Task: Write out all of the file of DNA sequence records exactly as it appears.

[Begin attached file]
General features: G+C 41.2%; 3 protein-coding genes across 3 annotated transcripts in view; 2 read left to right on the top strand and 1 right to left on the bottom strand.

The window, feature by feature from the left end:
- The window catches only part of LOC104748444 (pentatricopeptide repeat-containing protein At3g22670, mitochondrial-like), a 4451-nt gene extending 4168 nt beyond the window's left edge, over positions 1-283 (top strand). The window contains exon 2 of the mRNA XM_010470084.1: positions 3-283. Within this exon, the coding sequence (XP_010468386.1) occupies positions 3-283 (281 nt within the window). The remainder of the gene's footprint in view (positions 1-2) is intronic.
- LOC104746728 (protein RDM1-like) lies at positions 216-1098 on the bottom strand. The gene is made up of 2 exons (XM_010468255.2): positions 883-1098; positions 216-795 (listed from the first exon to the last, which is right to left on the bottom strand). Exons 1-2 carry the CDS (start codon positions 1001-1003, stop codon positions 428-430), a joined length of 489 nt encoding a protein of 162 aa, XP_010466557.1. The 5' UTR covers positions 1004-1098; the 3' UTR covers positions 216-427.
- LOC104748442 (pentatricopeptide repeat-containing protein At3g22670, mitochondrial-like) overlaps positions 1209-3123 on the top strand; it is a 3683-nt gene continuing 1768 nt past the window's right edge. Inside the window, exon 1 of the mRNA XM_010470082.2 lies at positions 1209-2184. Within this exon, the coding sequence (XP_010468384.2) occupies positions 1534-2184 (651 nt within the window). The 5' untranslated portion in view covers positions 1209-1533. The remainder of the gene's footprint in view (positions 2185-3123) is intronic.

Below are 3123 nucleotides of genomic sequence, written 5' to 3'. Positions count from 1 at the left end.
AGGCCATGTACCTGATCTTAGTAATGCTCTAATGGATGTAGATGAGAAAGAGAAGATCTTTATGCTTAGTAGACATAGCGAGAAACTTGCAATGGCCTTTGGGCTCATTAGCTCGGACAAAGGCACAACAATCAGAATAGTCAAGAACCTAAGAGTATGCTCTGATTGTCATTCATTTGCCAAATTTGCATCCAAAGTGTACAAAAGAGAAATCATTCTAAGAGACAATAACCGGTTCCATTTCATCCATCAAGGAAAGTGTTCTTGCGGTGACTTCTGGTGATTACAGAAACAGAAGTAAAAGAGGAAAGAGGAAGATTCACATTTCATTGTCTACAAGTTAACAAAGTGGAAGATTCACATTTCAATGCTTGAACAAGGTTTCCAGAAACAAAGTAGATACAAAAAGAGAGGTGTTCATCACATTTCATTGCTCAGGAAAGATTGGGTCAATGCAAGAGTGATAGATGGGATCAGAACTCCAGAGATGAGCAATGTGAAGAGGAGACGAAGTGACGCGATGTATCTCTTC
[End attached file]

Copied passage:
General features: G+C 41.2%; 3 protein-coding genes across 3 annotated transcripts in view; 2 read left to right on the top strand and 1 right to left on the bottom strand.

The window, feature by feature from the left end:
- The window catches only part of LOC104748444 (pentatricopeptide repeat-containing protein At3g22670, mitochondrial-like), a 4451-nt gene extending 4168 nt beyond the window's left edge, over positions 1-283 (top strand). The window contains exon 2 of the mRNA XM_010470084.1: positions 3-283. Within this exon, the coding sequence (XP_010468386.1) occupies positions 3-283 (281 nt within the window). The remainder of the gene's footprint in view (positions 1-2) is intronic.
- LOC104746728 (protein RDM1-like) lies at positions 216-1098 on the bottom strand. The gene is made up of 2 exons (XM_010468255.2): positions 883-1098; positions 216-795 (listed from the first exon to the last, which is right to left on the bottom strand). Exons 1-2 carry the CDS (start codon positions 1001-1003, stop codon positions 428-430), a joined length of 489 nt encoding a protein of 162 aa, XP_010466557.1. The 5' UTR covers positions 1004-1098; the 3' UTR covers positions 216-427.
- LOC104748442 (pentatricopeptide repeat-containing protein At3g22670, mitochondrial-like) overlaps positions 1209-3123 on the top strand; it is a 3683-nt gene continuing 1768 nt past the window's right edge. Inside the window, exon 1 of the mRNA XM_010470082.2 lies at positions 1209-2184. Within this exon, the coding sequence (XP_010468384.2) occupies positions 1534-2184 (651 nt within the window). The 5' untranslated portion in view covers positions 1209-1533. The remainder of the gene's footprint in view (positions 2185-3123) is intronic.

Below are 3123 nucleotides of genomic sequence, written 5' to 3'. Positions count from 1 at the left end.
AGGCCATGTACCTGATCTTAGTAATGCTCTAATGGATGTAGATGAGAAAGAGAAGATCTTTATGCTTAGTAGACATAGCGAGAAACTTGCAATGGCCTTTGGGCTCATTAGCTCGGACAAAGGCACAACAATCAGAATAGTCAAGAACCTAAGAGTATGCTCTGATTGTCATTCATTTGCCAAATTTGCATCCAAAGTGTACAAAAGAGAAATCATTCTAAGAGACAATAACCGGTTCCATTTCATCCATCAAGGAAAGTGTTCTTGCGGTGACTTCTGGTGATTACAGAAACAGAAGTAAAAGAGGAAAGAGGAAGATTCACATTTCATTGTCTACAAGTTAACAAAGTGGAAGATTCACATTTCAATGCTTGAACAAGGTTTCCAGAAACAAAGTAGATACAAAAAGAGAGGTGTTCATCACATTTCATTGCTCAGGAAAGATTGGGTCAATGCAAGAGTGATAGATGGGATCAGAACTCCAGAGATGAGCAATGTGAAGAGGAGACGAAGTGACGCGATGTATCTCTTC